4. ANTENNAS. You canít do radio communications when all your antennas are in the next state. During Andrew, no one thought to extra antennas on standby, in case ones that were in place get damaged or blown away by high winds. Our Team has 3 CB antennas dedicated for not being used. These antennas, plus extra ham antennas are kept in storage. Before a storm they are staged at key locations. In the event the base antennas are blown down, or into the next state, we have these "back ups" in place, and ready to go. Teams outside of hurricane country might want to take note of this idea too. Severe thunderstorms can also cause the same type of damage. They can happen anywhere.
      5. STAFFING. Before the storm, poll your members, to see what you can handle. Prioritize your operations. Assign members to the high priority stuff first, then the others as personnel become available.
      6. CB 9 CB 9 CB 9. During Hurricanes Erin, Bertha, and Tropical Storm Josephine, CB radio played a major role in Flagler County. Warnings were broadcast via CB 19, and 9. We received many calls during the Bertha scare, and even Law Enforcement was on CB 9 asking us for weather updates. GMRS, and Ham are important too, but remember CB 9.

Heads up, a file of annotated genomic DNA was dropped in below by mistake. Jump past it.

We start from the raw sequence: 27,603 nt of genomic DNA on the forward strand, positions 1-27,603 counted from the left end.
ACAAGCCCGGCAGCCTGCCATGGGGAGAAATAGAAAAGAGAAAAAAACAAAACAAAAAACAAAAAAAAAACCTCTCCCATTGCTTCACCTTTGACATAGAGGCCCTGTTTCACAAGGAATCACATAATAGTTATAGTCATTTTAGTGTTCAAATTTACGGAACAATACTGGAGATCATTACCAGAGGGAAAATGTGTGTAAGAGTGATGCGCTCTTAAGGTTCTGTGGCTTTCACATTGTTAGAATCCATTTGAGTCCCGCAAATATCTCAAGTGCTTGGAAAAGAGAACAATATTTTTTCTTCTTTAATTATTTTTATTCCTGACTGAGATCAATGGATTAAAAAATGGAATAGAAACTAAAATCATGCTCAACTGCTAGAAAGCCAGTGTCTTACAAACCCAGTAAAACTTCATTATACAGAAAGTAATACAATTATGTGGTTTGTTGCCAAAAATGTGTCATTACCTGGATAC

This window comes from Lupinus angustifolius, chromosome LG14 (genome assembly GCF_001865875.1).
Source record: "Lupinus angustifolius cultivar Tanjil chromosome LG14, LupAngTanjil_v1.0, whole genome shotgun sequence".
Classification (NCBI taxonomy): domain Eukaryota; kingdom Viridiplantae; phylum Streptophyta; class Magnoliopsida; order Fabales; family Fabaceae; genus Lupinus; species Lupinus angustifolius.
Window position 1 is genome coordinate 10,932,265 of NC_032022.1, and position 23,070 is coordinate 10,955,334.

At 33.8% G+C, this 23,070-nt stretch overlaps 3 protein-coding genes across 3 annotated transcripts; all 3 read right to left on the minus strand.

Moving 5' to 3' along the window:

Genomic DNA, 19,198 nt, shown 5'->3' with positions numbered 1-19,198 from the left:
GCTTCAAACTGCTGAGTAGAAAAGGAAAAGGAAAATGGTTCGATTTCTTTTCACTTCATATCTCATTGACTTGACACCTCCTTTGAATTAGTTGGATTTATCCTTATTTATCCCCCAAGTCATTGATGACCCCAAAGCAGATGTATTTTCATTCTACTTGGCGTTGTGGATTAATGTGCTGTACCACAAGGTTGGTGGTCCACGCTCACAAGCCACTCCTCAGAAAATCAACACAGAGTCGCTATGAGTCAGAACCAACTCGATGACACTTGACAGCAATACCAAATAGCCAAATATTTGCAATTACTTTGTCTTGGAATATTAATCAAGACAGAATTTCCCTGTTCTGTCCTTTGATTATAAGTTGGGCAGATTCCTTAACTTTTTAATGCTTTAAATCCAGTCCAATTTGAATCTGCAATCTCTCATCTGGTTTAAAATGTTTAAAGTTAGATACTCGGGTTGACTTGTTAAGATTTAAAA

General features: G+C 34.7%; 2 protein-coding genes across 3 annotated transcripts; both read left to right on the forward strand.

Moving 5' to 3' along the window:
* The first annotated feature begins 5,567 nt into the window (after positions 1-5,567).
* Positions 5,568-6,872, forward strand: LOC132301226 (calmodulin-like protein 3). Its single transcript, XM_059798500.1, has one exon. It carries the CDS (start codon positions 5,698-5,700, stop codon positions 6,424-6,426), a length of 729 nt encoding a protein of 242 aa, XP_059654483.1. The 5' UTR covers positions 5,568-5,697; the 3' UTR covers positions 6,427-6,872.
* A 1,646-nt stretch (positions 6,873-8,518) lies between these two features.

Teams that are along the coast must be ready, if they are going to be serious about hurricane or other emergency response. However Teams that are well inland must be ready too. A very strong hurricane, that is fast moving, can bring hurricane force winds inland for hundreds of miles. Opal was still a Tropical Depression, south of Lexington Kentucky, and killed more people near Atlanta Ga., than it did in Florida.
      The heavy tropical rains, can even go much further than the winds. These rains can bring rainfall rates up to 1-3 inches an hour, and cause deadly flash floods. Tornadic energy will also go well inland, and these rainsqualls can drop tornadoes.
      Skywarn is another way Teams can get involved with weather operations. Skywarn classes are available through your local National Weather Service Office. Contact the Warning & Coordination Meteorologist for more information. Our Team has a well established Skywarn unit in Flagler County.
      On another subject that was discussed in previous articles, was searches, for lost persons. Our Team has an established unit to coordinate responses to requests for assistance with searches. This unit known as React Search Team, or RST. RST is the front line response by our team in any search type event. 6 members of our 20 member Team are RST trained, and ready to respond, 24 hours a day. REACT Teams can also develop their own search response units, using the information form REACT International, and other sources. One of our members took a two weekend class sponsored by Flagler County. He is now our RST coordinator.
      One message that must be sent, is DO NOT STOP USING CB 9!. I have seen a disturbing trend of some REACT Teams not monitoring CB 9. Why even be a REACT Team if you are not on 9. I have seen some areas in my travels, that a local REACT Team is no longer active on CB 9, so other organizations have taken over CB 9. So the message is Use it or Lose It. I hope this information is helpful to some of you out there.

Happy Monitoring!!!!